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How to Woo New Tenants and Keep Them Amid Booming Multifamily Market

Having a thoughtful approach to shared spaces and offering work-from-home conveniences, desired amenities and community building activities are some of the ways to attract and retain tenants. Pictured is the resident clubhouse at Albion Oak Park in suburban Chicago.

By Ryan Kirby, Village Green

In the understatement of all understatements, the COVID-19 pandemic has changed a few things in the housing market. Supply chain disruptions, labor shortages and the astronomical rise in the price of lumber have all exacerbated the steady decline in new home construction. For more than a year, home prices have been on the rise, making purchasing a home a challenge — or even an impossibility — for many.

As a result, the rental market is booming, but that’s not entirely due to COVID. In fact, the rise in rentals began taking shape long before COVID made its impact on the world. Then, new challenges and norms created by the pandemic accelerated these existing trends.

Ryan Kirby, Village Green

Ultimately, more Americans are choosing to rent due to generational, financial and practical factors, not just situational factors related to COVID. That said, the pandemic has fundamentally changed what renters are looking for in a rental unit, and these preferences are likely to continue long after the coronavirus is a distant memory.

For property managers, this means playing into the trends of what today’s renters are looking for. Keeping these renter preferences in mind won’t just make your properties more attractive to potential tenants; they’ll also help you differentiate from your competition, boost your occupancy rates and make your properties a hot commodity.

A new approach to shared spaces: Communal spaces have long been designed as open, flowing areas that can be used in a variety of ways. In today’s world, there is a greater emphasis on social distancing, and the majority of Americans with white-collar jobs are still working from home. 

To accommodate the “new normal,” it’s important to rethink your shared-space strategy: A modular approach that includes private work areas and high-speed connectivity will give your tenants a comfortable, safe and reliable area to work remotely if they need a change of scenery from their own unit.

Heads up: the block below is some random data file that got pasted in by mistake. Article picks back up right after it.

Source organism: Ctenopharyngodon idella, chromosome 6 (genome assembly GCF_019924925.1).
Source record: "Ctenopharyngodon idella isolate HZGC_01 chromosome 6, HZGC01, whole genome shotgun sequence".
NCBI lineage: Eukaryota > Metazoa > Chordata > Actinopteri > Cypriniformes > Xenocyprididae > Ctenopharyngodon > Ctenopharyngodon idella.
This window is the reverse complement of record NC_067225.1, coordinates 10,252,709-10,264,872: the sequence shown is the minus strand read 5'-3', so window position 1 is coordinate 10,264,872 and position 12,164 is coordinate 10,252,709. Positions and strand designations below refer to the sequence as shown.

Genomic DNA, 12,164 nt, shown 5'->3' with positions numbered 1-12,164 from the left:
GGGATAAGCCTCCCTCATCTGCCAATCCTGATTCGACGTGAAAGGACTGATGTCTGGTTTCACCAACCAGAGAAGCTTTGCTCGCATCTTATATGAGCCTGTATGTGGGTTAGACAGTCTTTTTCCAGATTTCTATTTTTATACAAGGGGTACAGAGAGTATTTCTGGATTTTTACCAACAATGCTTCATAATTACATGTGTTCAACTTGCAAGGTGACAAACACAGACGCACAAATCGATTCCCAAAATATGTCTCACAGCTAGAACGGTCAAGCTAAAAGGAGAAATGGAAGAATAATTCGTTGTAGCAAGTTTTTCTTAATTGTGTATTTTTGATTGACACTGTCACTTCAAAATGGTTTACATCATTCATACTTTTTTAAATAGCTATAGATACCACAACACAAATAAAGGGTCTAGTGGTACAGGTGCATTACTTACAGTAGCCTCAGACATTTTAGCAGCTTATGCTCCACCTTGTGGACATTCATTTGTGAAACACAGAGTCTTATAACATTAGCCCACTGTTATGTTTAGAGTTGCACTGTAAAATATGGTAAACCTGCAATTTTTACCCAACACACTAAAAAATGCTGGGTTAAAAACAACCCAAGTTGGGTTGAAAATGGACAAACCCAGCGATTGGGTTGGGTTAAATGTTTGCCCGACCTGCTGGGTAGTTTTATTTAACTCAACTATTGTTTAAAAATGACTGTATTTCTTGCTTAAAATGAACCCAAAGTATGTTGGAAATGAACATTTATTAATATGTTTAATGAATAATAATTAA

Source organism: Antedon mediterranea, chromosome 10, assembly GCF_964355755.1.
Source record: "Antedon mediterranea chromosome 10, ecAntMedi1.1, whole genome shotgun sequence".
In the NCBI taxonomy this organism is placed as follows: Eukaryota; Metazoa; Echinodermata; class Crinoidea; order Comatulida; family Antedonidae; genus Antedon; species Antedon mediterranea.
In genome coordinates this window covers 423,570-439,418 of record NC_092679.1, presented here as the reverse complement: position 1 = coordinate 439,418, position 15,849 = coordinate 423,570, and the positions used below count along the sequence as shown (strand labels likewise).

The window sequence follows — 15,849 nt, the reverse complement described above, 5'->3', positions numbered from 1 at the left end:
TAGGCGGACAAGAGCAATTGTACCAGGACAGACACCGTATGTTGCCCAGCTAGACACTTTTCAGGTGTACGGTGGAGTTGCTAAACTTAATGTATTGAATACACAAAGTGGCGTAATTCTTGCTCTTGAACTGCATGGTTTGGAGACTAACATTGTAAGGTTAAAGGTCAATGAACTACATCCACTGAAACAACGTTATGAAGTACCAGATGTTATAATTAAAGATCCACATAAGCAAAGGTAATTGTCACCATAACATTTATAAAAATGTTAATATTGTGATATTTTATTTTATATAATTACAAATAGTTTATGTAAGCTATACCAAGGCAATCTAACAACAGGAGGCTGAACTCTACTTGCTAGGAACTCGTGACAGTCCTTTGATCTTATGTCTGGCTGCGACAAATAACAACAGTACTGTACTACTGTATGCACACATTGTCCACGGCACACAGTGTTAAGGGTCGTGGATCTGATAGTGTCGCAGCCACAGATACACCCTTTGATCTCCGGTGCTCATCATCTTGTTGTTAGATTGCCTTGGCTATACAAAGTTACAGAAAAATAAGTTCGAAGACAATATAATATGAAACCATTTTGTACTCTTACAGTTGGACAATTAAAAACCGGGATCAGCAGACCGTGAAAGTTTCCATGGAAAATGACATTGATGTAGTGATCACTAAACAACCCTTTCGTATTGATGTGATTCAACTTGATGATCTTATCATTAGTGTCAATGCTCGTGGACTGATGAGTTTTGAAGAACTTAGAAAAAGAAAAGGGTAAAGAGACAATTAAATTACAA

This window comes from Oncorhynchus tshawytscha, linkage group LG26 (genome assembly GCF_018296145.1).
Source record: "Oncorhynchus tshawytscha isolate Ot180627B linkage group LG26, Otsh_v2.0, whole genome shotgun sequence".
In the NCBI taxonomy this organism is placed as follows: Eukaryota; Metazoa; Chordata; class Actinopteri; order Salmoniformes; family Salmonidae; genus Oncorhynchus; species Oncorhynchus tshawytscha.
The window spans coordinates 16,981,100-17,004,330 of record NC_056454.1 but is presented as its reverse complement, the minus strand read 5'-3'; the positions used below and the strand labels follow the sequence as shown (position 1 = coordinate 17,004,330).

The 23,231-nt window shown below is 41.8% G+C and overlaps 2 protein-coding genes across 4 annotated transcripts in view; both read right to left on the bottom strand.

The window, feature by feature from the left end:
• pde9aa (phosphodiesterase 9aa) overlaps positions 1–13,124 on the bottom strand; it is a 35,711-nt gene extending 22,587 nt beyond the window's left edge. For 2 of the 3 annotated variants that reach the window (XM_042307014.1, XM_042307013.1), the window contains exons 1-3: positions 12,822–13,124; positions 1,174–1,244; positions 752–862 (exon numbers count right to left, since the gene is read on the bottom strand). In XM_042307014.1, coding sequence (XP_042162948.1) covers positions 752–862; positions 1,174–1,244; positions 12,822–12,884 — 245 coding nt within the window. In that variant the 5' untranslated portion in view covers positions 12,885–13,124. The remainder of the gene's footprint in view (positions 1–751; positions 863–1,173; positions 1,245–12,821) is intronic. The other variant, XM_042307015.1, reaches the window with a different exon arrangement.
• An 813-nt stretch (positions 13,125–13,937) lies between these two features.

Optimize live/work spaces: Along similar lines, rental units now double as home offices. As a result, more and more renters are looking for an extra room to accommodate a dedicated work space, and those that can’t afford the monthly costs of an extra bedroom are looking for creative solutions. 

You might think about adding built-in workspaces to studio and one-bedroom apartments, plenty of shared spaces to accommodate remote work, free Wi-Fi for tenants and high-quality coffee in the lobby. Think about every convenience you’d want in a home office and make those features accessible to everyone.  

Elevate the quality of life with amenities: In order to entice today’s renters, the quality of your amenities matters just as much as the quantity. Instead of simply having a fitness center, why not make it a state-of-the-art facility with Peloton and Wellbeats equipment? Instead of having free coffee in a self-serve dispenser in the lobby, why not go the extra mile with an espresso machine or resident barista? 

You don’t need an insane budget for incredible amenities: Communal gardens, dog parks, art studios, bocce ball courts and events are all cost-effective ways to attract and retain renters.

Give renters the community they crave: If you create an emotional connection between your renters, their neighbors and your property, you’re more likely to sign existing tenants to long-term agreements. The pandemic forced property owners and managers to be more creative with community programs, often to great effect. 

We provided high-school graduates with virtual commencement ceremonies in many of our properties, as most of them didn’t get to have that experience at their schools. Virtual trivia nights, virtual happy hours, delivering flowers on Mother’s Day and handing out donuts in the morning and wine in the evening are all simple ways to nurture that sense of community and connection.  

What’s the common thread that runs through all these best practices for property owners and managers? It’s more important than ever to focus on the value you provide to renters. 

Individually, a thoughtful approach to shared spaces, work-from-home conveniences, awesome amenities and fun community-building activities might entice a renter here and a renter there. But if you provide them all, you’re likely to attract enthusiastic new tenants and loyal long-term renters in droves. Your property will simply become the place to be.

Ryan Kirby is the executive vice president of Village Green Management. This article originally appeared in the September 2021 issue of Heartland Real Estate Business magazine.

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